While I am no QDMer I have been known to plant some food plots and fertilize some oak trees. I also shoot lots of does, but in all honesty I have always done that. Even before I ever heard of QDM, I just filled tags. Do I think my food plots or increased mast crop help the herd? Sure, in some ways, but I also am not under any illusions that my 100 acre farm is now a deer paradise with the healthiest deer in the county. My main objective is to control deer movement, my land is too small for much else but if there is food and cover I will always have oppurtunities at whitetails, and yes they are usually fat healthy ones I draw out of the thick loggong cutovers bordering our landl, I like to think I may have aided in that part.
I guess what I am saying is I see what Donut is saying to a point because realistically QDMers are the minority by a long shot. Yet whitetail populations remain strong, lots of monsters are being killed each season(all over the states), and overall even with traditional managemnet still outweighing QDM whitetail hunting is doing quite well.
A real QDM program is just not practical for most hunters.
I'll expound on that last part briefly. Most hunters don't own large tracts of land, most hunters don't have "cooperative" neighboring landowners/ clubs, most hunters don't have the resources to fully participate in a real QDM program(time and money). It takes all of those things to really practice QDM not to mention it could be 5-10 years before you see real results. Many hunters can't even keep the same land anywhere near that amount of time due to urban sprawl, development, losing leases, etc.
So do I think my food plots, doe harvests, etc help? Sure, is it a real QDM system? Not hardly. In all honesty the years I do nothing on the farm I don't notice much differnence at all.
Since we were quoting the QDM site earlier I thought it was important to include these quotes from their site as well.
Is QDM for all Hunters?
Not necessarily. But a growing number of hunters have progressed to a stage in their hunting that reflects a change in values and a desire for a "different" hunting experience. Involvement in QDM is simply an alternative to traditional deer management. Originally, only large properties (1,000 acres or more) were involved in QDM, but smaller properties are now participating through the formation of QDM cooperatives comprised of several smaller properties with similar objectives.
The bolded part above is important because most of us hunt small tracts of land and the "coop" concept is very hard to accomplish as evidenced by this threads origin. Another quote below.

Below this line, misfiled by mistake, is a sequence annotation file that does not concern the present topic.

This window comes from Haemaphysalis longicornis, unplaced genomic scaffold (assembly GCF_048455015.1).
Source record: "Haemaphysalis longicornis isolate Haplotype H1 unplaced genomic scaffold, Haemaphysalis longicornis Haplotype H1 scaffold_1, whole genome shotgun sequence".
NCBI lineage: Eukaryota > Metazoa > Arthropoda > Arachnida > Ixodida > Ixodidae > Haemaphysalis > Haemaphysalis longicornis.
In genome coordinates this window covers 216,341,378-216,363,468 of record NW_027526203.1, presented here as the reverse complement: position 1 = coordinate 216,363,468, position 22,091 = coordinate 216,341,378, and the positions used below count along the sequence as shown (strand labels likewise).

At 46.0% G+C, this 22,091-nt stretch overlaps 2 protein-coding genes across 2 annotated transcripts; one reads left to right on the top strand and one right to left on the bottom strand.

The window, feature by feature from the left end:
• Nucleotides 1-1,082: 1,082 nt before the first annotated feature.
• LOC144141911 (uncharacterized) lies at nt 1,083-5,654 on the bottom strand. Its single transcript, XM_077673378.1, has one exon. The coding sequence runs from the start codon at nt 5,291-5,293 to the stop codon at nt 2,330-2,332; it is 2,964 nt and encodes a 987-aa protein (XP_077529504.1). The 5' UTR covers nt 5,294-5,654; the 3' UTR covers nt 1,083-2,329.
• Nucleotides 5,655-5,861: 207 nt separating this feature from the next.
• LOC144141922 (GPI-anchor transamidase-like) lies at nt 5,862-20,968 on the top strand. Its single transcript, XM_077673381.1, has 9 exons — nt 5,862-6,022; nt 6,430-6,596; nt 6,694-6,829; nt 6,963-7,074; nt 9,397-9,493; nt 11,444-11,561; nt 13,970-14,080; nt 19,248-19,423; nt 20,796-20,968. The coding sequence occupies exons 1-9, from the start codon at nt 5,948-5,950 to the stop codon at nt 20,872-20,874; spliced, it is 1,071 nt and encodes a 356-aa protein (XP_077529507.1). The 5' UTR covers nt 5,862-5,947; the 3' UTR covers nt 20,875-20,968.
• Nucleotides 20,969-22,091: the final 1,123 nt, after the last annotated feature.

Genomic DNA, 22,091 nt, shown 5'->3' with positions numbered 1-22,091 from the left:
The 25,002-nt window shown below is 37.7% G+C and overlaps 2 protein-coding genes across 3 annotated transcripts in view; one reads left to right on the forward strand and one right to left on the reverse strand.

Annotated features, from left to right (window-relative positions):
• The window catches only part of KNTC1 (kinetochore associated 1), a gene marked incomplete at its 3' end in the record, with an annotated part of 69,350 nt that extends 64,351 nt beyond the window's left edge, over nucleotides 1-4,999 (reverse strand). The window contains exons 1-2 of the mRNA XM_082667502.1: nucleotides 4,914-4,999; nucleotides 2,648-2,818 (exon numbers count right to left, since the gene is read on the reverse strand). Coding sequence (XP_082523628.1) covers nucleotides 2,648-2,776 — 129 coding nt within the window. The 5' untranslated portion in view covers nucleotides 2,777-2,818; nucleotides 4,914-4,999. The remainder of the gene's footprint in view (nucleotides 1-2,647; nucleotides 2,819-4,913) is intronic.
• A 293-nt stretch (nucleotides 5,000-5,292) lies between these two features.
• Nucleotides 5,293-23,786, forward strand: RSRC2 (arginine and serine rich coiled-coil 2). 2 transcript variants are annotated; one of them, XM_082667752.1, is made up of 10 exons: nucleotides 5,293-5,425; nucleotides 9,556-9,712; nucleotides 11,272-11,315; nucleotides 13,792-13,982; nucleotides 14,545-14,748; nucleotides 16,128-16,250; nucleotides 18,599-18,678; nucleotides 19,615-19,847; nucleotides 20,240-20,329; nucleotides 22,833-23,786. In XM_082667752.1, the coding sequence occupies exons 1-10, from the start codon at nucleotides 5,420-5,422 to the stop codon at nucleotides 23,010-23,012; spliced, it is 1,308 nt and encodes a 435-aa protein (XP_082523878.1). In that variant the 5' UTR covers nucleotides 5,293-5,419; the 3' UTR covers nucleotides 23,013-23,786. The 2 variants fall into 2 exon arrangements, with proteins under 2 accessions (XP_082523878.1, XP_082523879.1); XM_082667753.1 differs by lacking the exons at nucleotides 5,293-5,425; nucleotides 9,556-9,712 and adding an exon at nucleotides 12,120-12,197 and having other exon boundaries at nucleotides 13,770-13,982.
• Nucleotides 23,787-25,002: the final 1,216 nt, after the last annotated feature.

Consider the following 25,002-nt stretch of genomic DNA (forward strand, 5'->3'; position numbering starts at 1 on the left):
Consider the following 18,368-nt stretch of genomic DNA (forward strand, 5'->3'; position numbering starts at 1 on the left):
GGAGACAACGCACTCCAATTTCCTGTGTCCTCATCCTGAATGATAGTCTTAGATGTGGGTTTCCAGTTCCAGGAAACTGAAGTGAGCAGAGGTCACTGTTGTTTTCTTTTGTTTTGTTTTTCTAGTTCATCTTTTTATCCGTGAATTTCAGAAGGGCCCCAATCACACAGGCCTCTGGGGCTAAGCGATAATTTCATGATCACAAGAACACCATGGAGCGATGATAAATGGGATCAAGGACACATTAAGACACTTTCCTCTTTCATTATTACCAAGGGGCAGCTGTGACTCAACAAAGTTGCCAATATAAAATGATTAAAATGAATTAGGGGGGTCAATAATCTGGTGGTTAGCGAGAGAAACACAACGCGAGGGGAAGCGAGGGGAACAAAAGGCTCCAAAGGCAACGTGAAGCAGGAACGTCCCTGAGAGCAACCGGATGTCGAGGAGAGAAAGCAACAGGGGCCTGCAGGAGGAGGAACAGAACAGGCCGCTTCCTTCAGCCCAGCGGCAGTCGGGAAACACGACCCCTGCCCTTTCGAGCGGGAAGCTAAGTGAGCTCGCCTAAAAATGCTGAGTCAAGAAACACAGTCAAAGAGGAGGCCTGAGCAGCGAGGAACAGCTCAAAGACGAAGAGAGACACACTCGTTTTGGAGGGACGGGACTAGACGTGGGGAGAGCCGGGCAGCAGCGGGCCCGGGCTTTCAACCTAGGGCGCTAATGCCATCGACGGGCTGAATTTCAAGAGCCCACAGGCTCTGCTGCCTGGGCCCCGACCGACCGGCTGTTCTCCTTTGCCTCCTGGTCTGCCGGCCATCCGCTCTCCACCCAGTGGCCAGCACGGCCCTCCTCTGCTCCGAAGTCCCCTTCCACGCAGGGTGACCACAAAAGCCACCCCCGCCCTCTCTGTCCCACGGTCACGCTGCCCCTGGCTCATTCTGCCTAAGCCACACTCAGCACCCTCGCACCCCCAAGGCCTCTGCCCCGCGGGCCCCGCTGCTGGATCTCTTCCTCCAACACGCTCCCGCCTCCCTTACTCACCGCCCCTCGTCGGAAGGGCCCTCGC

Is QDM Right for You?
Quality deer management is not a panacea and many things should be considered before implementing QDM practices on your hunting land. If you answer yes to the following questions, QDM may be right for you. · Do you have enough acreage to manage your deer population without being severely affected by hunting pressure on adjacent properties? If not, will your neighbors join you and possibly others in forming a QDM cooperative? · Is the habitat on your hunting property adequate to produce and maintain a healthy deer herd? If not, do you and your hunting companions have the funds, equipment, and commitment to manage and improve the habitat? · Do the deer-hunting regulations in your state allow enough flexibility to manage your herd? Does your state wildlife agency encourage and assist landowners with management and allow adequate doe harvests? · Are you and your hunting companions prepared to commit to a long-term (often five or more years) management program? · Do you and your hunting companions understand the financial, time, and energy commitments and have realistic expectations regarding a QDM program?
When considering QDM, realistic expectations must be stressed. Management goals should be set with the potential of the local herd in mind. As a quality herd becomes established, it is important not to let expectations exceed the capabilities of the herd or habitat. Significant changes to deer herds and deer habitats do not happen overnight and often take several years to become obvious.
Most people can't answer yes to these questions so do what you can but be realistic in understanding you probably aint doing much. Good luck to all whatever route you choose.[:D]
By the way JPH, I enjoyed the article this month(or was it last month), either way some good stuff in there.